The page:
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Horn palm?, miles on miles of sand, a chance well bore, and there, two main caravan routes, the canal to defend, and onr own X’ew Zealand boys there to achieve part, of tho defence—something like that is the picture which one, draws of tho gales of Egypt. Tho Sinai Peninsula. where Moses brought the Tables of the Law to man, is holy. reverend ground, and it seems like sacrilege to endeavor to reduce it. to terms of war. But, it is the, day of war, and we have to look. The frontier running from Bafa to the head of the Gulf of Akaba is sketched. It is more than 100 miles from the canal, and between it and the border thee stretches what is known as the Desert of the 'Wandering. Unheard-of spots such as Kalaa.t-en-X’a.kl mav become—-indeed, will become --important, for Xakl is what may he called the, capital of the, Sinai region. It is the- central point on the southern caravan route leading in from Fort Akaha to Rue/,. This route does not lead in so much ae it leads out. It is the first halting point for the swarm,s of pilgrims who assemble in Cairo at times for (he devotional ambition of seeing Mecca. Tho Moslem direction has evidently seen to it that, these, pilgrims shall not want for water, for the place has .immense reservoirs, always full when the pilgrim caravans approach, and thousands can gel their water at one tune. According to a recent description of the place given by the, London ' Times.' the lan.d round Xakl is sown with barley and maize in winter—it is winter non in ! Egypt—and these crops, though less. Ilian - the poorer classes of land in Xt-w Zealand I would produce, serve to feed a «umber of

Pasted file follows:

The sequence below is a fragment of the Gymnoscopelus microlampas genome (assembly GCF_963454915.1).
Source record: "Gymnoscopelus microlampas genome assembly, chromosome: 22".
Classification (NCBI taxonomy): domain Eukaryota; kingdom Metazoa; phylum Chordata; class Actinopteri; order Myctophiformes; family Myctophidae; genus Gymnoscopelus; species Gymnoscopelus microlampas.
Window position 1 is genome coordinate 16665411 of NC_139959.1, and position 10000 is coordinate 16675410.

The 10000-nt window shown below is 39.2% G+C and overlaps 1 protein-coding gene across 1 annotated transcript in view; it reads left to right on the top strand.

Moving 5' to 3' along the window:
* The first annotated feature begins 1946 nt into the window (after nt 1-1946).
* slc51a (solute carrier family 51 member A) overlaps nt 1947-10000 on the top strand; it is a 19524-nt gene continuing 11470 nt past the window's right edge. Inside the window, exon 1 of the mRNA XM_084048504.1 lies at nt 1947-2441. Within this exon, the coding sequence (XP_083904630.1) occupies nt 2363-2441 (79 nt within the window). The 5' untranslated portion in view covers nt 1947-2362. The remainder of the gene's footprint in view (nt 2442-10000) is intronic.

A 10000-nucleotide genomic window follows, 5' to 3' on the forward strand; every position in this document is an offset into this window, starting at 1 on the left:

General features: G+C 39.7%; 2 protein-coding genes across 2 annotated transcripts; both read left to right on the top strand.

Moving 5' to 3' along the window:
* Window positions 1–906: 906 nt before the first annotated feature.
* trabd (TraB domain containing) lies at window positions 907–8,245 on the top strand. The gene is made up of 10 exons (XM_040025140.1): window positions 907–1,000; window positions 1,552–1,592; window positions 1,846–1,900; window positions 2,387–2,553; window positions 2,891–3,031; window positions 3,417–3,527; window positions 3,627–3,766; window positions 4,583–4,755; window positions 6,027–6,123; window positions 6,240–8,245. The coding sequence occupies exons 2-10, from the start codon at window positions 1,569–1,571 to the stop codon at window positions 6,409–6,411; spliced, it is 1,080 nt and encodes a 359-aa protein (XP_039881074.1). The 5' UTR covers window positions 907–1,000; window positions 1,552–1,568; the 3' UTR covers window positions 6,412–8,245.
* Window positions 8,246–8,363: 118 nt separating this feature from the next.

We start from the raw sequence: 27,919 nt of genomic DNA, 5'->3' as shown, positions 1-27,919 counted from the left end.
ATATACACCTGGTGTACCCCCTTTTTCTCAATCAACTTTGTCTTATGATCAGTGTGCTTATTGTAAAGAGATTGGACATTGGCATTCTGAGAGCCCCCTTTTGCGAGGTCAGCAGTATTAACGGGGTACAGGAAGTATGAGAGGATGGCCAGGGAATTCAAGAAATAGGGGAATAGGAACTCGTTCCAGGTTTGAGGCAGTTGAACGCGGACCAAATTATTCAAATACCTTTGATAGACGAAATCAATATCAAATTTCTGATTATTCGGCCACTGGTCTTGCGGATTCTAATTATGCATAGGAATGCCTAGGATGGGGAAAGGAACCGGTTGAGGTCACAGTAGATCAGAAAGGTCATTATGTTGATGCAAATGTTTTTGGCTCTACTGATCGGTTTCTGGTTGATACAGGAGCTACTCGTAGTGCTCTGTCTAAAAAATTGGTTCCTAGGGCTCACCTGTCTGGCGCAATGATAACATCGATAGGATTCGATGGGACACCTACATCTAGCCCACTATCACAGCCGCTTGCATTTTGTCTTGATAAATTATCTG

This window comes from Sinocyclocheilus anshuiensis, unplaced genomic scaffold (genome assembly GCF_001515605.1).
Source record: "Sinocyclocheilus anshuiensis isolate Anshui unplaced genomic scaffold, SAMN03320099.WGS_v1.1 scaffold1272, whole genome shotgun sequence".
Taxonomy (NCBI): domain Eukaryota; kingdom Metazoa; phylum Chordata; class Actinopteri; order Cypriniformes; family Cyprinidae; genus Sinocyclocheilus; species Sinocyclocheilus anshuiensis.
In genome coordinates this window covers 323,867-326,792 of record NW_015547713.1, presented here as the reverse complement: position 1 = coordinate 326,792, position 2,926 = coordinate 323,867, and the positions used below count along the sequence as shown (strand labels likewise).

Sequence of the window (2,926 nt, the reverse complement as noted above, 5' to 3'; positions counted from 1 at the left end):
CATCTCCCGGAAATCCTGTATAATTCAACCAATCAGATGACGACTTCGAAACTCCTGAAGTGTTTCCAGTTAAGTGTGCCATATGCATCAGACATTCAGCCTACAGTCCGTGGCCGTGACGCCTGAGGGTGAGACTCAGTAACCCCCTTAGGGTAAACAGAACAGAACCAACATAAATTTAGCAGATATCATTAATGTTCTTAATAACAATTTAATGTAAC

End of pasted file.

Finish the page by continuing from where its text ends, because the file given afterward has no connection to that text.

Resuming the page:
unspeci tied commands of Basili-Baz.ouk.-. Bedouiiui. and ilunr wives am! families. It nmv haw been no mo oi these who crossed the frontier on November 8. or it rnav have, been none of them, but there was a calm' wiuvh sea! they did ohiss. it so, these nondescripts may presently hr,vo an opportunity of looking into the rule, barrel of the. New Zen lander, who, with many defects in many wavs, is certainly not without Ido clement of grandeur.